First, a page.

Be Afraid, be Very Afraid

A new survey comes to the conclusion that more than half of young people simply do not trust their peers behind the steering wheel of a car.  Fifty-six percent of them sometimes fear for their safety when they are a passenger in a car driven by a peer.

 

Fifty-four percent of respondents reported that their lives had been put at risk by speeding drivers.  Twenty-four percent of them say they have been passengers in a car where the driver was under the influence of drugs or alcohol.

 

The study was conducted by QBE Insurance and the road safety charity Brake.  More than 8,000 drivers between the ages of 15 and 25 from all over the UK were interviewed.  The results were published at the start of Road Safety Week.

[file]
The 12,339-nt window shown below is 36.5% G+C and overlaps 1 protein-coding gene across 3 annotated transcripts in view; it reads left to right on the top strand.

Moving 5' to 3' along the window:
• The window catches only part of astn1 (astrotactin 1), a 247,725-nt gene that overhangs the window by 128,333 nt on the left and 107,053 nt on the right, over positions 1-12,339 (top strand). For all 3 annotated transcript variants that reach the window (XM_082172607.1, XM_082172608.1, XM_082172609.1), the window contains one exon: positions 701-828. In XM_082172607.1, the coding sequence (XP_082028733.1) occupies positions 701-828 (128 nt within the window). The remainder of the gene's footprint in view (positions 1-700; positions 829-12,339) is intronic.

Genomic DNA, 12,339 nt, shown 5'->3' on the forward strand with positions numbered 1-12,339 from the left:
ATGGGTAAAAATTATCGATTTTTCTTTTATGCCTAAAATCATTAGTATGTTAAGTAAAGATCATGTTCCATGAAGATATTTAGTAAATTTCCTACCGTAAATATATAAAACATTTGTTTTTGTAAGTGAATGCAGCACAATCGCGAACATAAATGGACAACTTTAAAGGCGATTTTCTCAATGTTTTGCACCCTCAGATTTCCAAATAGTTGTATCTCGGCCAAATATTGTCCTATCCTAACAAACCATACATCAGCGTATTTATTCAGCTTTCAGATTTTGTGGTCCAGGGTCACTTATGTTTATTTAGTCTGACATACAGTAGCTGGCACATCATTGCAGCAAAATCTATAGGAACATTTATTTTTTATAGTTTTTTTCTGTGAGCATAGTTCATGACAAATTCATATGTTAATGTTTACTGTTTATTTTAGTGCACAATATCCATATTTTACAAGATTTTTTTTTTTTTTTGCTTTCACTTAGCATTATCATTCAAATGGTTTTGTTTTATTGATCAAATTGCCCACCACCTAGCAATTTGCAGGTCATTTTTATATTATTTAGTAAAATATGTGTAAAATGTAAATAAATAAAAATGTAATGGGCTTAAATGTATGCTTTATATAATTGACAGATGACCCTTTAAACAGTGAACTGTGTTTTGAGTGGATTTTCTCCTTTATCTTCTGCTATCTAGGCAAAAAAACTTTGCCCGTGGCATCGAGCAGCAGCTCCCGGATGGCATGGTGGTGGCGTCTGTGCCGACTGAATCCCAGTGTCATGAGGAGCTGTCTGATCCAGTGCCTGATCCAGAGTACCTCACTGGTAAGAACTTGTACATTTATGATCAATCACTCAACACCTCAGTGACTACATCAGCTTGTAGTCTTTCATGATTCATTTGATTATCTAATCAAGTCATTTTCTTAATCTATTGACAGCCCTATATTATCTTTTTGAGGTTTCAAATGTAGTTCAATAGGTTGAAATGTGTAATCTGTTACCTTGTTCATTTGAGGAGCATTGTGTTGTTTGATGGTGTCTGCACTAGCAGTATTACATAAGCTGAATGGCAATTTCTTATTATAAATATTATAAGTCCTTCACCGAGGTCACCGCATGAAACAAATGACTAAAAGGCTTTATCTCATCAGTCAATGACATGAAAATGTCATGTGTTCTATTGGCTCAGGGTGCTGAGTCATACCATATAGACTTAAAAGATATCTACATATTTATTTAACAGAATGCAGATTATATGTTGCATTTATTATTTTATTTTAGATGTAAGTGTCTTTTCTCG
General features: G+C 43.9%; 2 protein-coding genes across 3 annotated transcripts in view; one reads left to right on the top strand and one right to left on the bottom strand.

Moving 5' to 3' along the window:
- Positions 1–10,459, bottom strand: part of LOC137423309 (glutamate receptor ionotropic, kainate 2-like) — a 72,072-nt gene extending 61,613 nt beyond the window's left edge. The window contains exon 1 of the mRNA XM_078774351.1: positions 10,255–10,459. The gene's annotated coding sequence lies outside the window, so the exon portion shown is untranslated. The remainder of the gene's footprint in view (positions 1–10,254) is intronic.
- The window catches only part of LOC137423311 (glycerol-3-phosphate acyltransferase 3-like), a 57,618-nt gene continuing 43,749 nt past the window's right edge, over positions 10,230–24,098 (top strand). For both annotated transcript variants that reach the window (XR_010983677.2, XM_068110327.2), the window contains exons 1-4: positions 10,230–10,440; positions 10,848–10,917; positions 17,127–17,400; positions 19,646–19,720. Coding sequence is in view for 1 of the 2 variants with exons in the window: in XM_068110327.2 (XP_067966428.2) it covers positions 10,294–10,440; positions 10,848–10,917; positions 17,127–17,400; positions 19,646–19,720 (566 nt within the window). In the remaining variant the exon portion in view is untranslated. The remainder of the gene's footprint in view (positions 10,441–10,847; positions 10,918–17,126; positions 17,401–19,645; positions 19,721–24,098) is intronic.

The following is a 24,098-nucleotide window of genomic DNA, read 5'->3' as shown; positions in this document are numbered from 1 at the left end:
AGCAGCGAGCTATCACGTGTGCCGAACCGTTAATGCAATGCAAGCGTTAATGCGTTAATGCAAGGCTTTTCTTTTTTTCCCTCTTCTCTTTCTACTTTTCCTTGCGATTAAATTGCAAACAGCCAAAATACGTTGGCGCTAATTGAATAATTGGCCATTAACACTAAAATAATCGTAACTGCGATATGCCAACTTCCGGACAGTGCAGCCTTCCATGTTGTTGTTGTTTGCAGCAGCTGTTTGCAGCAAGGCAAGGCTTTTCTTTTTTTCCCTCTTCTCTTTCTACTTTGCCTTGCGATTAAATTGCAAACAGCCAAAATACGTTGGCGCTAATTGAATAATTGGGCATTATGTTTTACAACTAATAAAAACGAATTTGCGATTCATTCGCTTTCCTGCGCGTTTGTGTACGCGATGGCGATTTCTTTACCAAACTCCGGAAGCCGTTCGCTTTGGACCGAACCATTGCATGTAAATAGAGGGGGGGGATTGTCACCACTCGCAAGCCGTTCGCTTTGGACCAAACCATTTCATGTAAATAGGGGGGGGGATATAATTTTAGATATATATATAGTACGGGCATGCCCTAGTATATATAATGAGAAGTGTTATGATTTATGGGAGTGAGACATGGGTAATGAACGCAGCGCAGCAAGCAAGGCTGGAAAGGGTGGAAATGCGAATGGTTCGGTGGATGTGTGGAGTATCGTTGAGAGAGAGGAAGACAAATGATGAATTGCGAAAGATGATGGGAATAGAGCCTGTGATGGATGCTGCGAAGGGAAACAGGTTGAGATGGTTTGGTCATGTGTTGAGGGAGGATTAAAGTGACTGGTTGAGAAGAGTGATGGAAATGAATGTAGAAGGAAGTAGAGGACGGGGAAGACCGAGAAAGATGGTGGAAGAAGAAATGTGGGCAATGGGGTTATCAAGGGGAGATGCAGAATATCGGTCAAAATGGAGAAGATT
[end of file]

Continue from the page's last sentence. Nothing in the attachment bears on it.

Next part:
The speeding question asked during the poll referred to drivers who exceeded the speed limit by more than ten miles per hour.  The survey also found that more than 20% of respondents do not wear a seatbelt when they are passengers in a car driven by a driver under 25 years of age.

 

Interestingly enough, a full 82% of those interviewed would support some kind of license restriction on drivers under 25, for example tougher penalties, a no tolerance alcohol policy, a ban on driving specific types of vehicles or limitations for young drivers.

 

Mike Penning, the Road Safety Minister, is, however, convinced about the responsibility of most young drivers.

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